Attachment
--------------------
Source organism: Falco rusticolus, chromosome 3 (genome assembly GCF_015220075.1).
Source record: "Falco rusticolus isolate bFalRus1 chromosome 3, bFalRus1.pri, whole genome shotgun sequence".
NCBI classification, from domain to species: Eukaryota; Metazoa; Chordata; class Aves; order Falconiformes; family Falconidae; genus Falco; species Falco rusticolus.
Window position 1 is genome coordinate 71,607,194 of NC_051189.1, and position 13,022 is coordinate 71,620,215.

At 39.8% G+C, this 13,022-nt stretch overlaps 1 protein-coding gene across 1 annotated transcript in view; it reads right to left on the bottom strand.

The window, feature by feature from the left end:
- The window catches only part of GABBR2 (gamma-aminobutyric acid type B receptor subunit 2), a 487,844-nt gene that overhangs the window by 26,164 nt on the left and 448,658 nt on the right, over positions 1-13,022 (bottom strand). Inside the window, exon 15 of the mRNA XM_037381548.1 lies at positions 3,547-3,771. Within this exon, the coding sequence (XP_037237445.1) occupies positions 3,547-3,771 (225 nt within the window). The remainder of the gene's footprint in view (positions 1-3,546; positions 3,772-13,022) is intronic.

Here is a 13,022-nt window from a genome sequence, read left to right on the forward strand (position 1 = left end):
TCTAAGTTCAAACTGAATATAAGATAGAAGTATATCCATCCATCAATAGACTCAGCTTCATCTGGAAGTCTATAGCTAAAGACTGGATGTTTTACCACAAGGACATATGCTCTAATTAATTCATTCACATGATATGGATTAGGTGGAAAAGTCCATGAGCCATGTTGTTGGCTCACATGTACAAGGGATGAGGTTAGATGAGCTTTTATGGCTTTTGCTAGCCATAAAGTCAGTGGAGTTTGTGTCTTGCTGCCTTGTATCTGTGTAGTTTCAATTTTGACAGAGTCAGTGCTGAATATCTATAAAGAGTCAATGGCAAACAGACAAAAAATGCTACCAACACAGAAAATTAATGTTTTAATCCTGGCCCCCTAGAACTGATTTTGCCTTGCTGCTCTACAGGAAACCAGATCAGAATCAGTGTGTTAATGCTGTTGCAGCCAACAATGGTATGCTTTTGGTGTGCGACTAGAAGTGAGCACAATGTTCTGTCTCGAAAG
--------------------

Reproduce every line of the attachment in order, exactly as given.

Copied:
Source organism: Falco rusticolus, chromosome 3 (genome assembly GCF_015220075.1).
Source record: "Falco rusticolus isolate bFalRus1 chromosome 3, bFalRus1.pri, whole genome shotgun sequence".
NCBI classification, from domain to species: Eukaryota; Metazoa; Chordata; class Aves; order Falconiformes; family Falconidae; genus Falco; species Falco rusticolus.
Window position 1 is genome coordinate 71,607,194 of NC_051189.1, and position 13,022 is coordinate 71,620,215.

At 39.8% G+C, this 13,022-nt stretch overlaps 1 protein-coding gene across 1 annotated transcript in view; it reads right to left on the bottom strand.

The window, feature by feature from the left end:
- The window catches only part of GABBR2 (gamma-aminobutyric acid type B receptor subunit 2), a 487,844-nt gene that overhangs the window by 26,164 nt on the left and 448,658 nt on the right, over positions 1-13,022 (bottom strand). Inside the window, exon 15 of the mRNA XM_037381548.1 lies at positions 3,547-3,771. Within this exon, the coding sequence (XP_037237445.1) occupies positions 3,547-3,771 (225 nt within the window). The remainder of the gene's footprint in view (positions 1-3,546; positions 3,772-13,022) is intronic.

Here is a 13,022-nt window from a genome sequence, read left to right on the forward strand (position 1 = left end):
TCTAAGTTCAAACTGAATATAAGATAGAAGTATATCCATCCATCAATAGACTCAGCTTCATCTGGAAGTCTATAGCTAAAGACTGGATGTTTTACCACAAGGACATATGCTCTAATTAATTCATTCACATGATATGGATTAGGTGGAAAAGTCCATGAGCCATGTTGTTGGCTCACATGTACAAGGGATGAGGTTAGATGAGCTTTTATGGCTTTTGCTAGCCATAAAGTCAGTGGAGTTTGTGTCTTGCTGCCTTGTATCTGTGTAGTTTCAATTTTGACAGAGTCAGTGCTGAATATCTATAAAGAGTCAATGGCAAACAGACAAAAAATGCTACCAACACAGAAAATTAATGTTTTAATCCTGGCCCCCTAGAACTGATTTTGCCTTGCTGCTCTACAGGAAACCAGATCAGAATCAGTGTGTTAATGCTGTTGCAGCCAACAATGGTATGCTTTTGGTGTGCGACTAGAAGTGAGCACAATGTTCTGTCTCGAAAG